Susanna sets her jaw and purses her lips as she digs in with the bow. Her mouth twitches while she pulls hard across all four strings to emphasize each note of the chord, along with Youtube-man. In a few minutes she will switch to Madame Neruda, a fiddle tune that is fast, furious and showy. It is the kind of song that could drive a listener bonkers if they heard it repeatedly. It is also happens to be Susanna’s favourite.
Older siblings shoot baskets while the thirteen-year-olds jump on the trampoline. Parents roast wieners and drink home-made cherry mead. When the sun sets, Belén and Tyler hide a trumpet in the park while the rest of the kids wait in our basement. Whoever finds the horn and blows on it first will win the game. Parents spread out across the park with strips of torn-up bed sheets, ready to tag and tie-up children to impede their progress.
After kids are hobbled, then set free; a cell phone is lost, then found; the trumpet is discovered, then blasted, we gather for birthday cake around the fire. There is a lull in conversation and I am tempted to introduce my trivia-game idea, but reconsider. Earlier in the day Susanna had instructed me—or rather, pleaded—not to bring up the game under any circumstances.
“It’ll just be some fun questions,” I countered, “to get people talking. A little competition to see how well parents know their teenagers.”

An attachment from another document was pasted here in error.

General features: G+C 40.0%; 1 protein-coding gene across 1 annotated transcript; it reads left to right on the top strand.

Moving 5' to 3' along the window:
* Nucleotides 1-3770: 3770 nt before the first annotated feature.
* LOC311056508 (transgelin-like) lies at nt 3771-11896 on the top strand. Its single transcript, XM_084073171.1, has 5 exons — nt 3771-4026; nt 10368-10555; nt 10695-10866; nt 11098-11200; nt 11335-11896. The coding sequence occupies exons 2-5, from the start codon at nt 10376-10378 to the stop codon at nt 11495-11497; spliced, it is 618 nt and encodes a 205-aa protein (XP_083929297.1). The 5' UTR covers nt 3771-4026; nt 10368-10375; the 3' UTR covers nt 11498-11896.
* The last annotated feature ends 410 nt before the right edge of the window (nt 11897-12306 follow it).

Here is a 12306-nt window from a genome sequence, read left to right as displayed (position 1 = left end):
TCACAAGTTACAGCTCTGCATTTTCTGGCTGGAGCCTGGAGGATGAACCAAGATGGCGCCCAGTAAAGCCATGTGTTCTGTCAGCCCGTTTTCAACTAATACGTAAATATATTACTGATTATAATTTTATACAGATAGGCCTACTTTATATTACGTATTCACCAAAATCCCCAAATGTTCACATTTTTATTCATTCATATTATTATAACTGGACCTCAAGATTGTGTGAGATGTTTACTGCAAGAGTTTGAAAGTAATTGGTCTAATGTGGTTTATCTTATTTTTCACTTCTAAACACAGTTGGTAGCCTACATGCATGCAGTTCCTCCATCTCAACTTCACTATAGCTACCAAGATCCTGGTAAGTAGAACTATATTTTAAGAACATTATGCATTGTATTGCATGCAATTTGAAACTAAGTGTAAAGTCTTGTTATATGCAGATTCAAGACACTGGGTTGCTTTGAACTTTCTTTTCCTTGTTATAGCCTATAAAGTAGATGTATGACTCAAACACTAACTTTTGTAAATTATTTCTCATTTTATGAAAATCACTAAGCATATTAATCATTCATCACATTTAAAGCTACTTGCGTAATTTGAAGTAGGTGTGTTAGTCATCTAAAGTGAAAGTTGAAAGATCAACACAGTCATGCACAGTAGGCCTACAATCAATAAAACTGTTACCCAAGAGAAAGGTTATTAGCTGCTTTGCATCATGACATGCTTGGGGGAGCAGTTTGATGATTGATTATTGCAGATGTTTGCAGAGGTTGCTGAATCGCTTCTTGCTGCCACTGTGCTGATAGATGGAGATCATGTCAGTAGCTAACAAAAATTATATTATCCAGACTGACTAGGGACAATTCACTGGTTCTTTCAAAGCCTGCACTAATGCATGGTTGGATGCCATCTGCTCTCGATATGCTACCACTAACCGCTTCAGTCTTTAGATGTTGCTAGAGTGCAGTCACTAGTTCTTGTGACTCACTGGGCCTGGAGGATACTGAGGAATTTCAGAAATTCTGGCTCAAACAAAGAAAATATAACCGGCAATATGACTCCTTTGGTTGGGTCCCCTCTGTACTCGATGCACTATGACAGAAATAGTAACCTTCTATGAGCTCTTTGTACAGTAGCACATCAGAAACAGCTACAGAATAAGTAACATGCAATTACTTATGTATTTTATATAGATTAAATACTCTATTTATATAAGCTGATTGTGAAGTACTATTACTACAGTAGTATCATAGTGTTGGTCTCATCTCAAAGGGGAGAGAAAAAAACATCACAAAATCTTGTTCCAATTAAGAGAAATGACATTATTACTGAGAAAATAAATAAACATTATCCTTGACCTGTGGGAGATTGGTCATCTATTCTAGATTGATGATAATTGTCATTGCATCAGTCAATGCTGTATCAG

She resisted so I didn’t push it any further then. Now, with the embers glowing and people relaxing after running around in the dark, it seems like the perfect activity.
“So do you think this would be a good time for a little trivia?” I ask out loud.
Susanna buries her head in her gloves.
“There’s a big prize!” I add.
Susanna looks at the friends sitting beside her and groans. She’s monitoring their response to her mother who just won’t stop. Her face is flushed in the firelight. I am definitely one of the perils of her teenage life.
“I’ll go get the mail!” Susanna calls while stepping out the back door. When she returns she spreads the Canadian Tire flyer across the counter, eager to begin browsing.
“Look at this,” she says, pointing to a Roomba. “This week the price is way down!” She continues reading the details carefully and then looks up to check if anyone is listening. “Can you imagine? Clean floors without doing anything!”
No one responds. Belén is studying for her math test, I’m tearing up lettuce for a salad and Vivian is lolling around on the kitchen floor. Besides, it’s certainly not the first time we’ve heard this information.
When Susanna realizes she’s lost her audience she flips the page.
“Whoa! This is the deep-fryer we should get,” she continues. “Do you see that? It’s self-cleaning!”